Grantmakers in the Arts Annual Conference
Boston, November 13, 2006
The term cultural organizing means putting culture, including its concentrated expression of art at the center of a social and political organizing strategy. In our previous 2005 Los Angeles session, we focused on how cultural organizing can advance social justice. Here’s the brief argument I offer to help frame this afternoon’s follow-up discussion.
In addition to its aesthetic dimension, all art has a social and political dimension.
Some artists are more conscious than others of this always present socio-political dimension, some more intentional in tapping its power.
A heightened consciousness of the social and political power of art affects how artists do their work.
For example, for those artists concerned with advancing social justice who believe that broad citizen participation is a critical factor in change, performance and exhibition events now become intentionally constructed in myriad ways so that the audience has lots of opportunity to participate. Moreover, such artists soon realize that every moment in the production process from conception to post-performance analysis is potentially transforming for artist and audience alike.
Following art’s lead, all foundation arts giving has a social and political dimension.
Some grantmakers are more conscious than others of this always present socio-political dimension, some more intentional in using its power.
A heightened consciousness of the social and political power of art affects how grantmakers do their work.
For example, for those grantmakers concerned with advancing social justice, the power imbalance inherent in the grantmaker/grantseeker relationship is acknowledged and begins to be used to strategic advantage in the search for solutions to problems that the community, grantee, and grantmaker mutually define. In this search for solutions, grantmakers provide intellectual capital, as well as money.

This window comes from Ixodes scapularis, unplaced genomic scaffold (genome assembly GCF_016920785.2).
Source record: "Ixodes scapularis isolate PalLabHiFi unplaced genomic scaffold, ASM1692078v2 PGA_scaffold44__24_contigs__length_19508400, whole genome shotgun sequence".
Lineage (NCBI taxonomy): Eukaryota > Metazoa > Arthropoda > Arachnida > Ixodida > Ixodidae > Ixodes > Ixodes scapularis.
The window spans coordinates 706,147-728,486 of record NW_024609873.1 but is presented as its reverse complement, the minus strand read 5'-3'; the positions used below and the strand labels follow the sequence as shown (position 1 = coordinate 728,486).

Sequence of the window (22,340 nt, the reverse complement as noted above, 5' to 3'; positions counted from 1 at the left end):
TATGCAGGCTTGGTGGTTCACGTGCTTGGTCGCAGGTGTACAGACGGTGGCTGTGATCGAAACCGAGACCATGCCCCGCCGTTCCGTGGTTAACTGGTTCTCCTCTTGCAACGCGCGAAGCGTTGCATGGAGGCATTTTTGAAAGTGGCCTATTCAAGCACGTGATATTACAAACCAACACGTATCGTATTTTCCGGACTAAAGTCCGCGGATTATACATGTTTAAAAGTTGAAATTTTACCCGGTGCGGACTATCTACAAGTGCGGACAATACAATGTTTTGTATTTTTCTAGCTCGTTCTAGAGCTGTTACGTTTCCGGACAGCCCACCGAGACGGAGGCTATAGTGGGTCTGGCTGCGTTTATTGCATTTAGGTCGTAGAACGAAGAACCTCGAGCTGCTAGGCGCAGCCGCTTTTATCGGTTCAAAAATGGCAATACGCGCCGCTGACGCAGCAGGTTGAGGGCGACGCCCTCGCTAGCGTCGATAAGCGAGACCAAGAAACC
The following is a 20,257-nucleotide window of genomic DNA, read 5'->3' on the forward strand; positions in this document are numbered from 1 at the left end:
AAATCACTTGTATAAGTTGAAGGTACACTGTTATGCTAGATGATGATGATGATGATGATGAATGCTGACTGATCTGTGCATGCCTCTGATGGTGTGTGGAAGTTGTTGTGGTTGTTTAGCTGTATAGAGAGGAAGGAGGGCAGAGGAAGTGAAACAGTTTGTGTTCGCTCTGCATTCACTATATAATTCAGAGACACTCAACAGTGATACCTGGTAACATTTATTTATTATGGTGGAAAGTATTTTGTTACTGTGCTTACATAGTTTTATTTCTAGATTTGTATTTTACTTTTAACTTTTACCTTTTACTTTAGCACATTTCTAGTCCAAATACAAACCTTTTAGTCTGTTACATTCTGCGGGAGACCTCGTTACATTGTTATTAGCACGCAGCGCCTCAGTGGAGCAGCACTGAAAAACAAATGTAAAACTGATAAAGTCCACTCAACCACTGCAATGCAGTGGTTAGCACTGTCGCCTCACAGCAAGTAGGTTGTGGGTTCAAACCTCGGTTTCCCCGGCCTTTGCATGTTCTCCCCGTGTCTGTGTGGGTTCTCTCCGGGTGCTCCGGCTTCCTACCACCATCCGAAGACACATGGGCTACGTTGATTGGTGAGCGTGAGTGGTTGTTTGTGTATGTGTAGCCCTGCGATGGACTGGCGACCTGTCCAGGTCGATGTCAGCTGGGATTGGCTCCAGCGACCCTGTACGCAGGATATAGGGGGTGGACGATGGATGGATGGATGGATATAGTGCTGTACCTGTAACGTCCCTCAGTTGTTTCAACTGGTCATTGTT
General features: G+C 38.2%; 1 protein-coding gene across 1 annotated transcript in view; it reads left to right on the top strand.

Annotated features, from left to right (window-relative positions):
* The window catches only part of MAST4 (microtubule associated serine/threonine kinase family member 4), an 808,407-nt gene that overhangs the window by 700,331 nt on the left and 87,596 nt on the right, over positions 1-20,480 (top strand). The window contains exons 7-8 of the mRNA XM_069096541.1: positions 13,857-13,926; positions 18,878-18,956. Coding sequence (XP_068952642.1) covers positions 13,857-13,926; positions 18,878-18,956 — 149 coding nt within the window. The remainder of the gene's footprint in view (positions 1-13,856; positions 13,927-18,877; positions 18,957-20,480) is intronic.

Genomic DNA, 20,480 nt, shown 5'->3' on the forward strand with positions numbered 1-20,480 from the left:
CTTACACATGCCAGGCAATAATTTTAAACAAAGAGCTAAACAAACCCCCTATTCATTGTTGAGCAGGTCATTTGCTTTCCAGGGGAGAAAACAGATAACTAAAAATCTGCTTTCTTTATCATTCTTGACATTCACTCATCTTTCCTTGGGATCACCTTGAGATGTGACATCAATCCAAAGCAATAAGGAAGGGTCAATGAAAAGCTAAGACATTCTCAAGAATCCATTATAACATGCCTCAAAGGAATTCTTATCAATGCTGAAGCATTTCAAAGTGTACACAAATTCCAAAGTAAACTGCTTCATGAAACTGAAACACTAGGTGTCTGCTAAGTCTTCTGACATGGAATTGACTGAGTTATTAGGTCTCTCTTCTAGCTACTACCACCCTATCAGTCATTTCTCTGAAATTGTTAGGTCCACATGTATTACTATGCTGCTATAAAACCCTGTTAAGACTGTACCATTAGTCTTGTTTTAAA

Presently, how conscious of the social and political dimensions of art are grantmakers and artists? I would argue that on the whole, not very. Political conservatives appear to be more aware than liberals of art’s socio-political dimension, but conservatives, unfortunately, represent a small minority of artists and grantmakers. The chief indicator of this liberal lapse is the fact that arts events are mostly attended by the elite. In theater, for example, audience surveys conducted over the past 15 years (including those by the League of American Theatres and Producers and the Wallace Foundation) consistently report the theater audience to be 80 percent white and overwhelmingly from the top 15 percent economically.
In failing to understand art’s socio-political dimension, artists and grantmakers fall into the trap of preserving and perpetuating elitism. Such elitism robs art of its chance for greatness, for artistic excellence cannot rise upon such a thin base of participation. Elitism also cripples art’s formidable ability to help us understand others, ourselves, and our times. This failure is especially poignant now when we are fighting global terrorism, when world peace depends on forging a durable political and social pluralism.